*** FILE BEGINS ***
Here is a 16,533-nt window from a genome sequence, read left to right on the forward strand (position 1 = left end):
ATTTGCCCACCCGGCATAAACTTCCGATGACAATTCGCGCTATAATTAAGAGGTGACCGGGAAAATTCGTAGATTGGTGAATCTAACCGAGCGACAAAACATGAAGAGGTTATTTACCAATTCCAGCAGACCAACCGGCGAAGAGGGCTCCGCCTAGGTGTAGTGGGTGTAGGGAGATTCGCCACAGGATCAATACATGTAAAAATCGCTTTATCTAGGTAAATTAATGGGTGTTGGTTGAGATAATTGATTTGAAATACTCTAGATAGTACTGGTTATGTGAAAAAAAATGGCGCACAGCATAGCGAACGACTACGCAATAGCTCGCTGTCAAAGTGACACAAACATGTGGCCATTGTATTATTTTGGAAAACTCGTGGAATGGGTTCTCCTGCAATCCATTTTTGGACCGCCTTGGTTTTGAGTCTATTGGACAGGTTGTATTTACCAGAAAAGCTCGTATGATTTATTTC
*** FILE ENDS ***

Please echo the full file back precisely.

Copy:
Here is a 16,533-nt window from a genome sequence, read left to right on the forward strand (position 1 = left end):
ATTTGCCCACCCGGCATAAACTTCCGATGACAATTCGCGCTATAATTAAGAGGTGACCGGGAAAATTCGTAGATTGGTGAATCTAACCGAGCGACAAAACATGAAGAGGTTATTTACCAATTCCAGCAGACCAACCGGCGAAGAGGGCTCCGCCTAGGTGTAGTGGGTGTAGGGAGATTCGCCACAGGATCAATACATGTAAAAATCGCTTTATCTAGGTAAATTAATGGGTGTTGGTTGAGATAATTGATTTGAAATACTCTAGATAGTACTGGTTATGTGAAAAAAAATGGCGCACAGCATAGCGAACGACTACGCAATAGCTCGCTGTCAAAGTGACACAAACATGTGGCCATTGTATTATTTTGGAAAACTCGTGGAATGGGTTCTCCTGCAATCCATTTTTGGACCGCCTTGGTTTTGAGTCTATTGGACAGGTTGTATTTACCAGAAAAGCTCGTATGATTTATTTC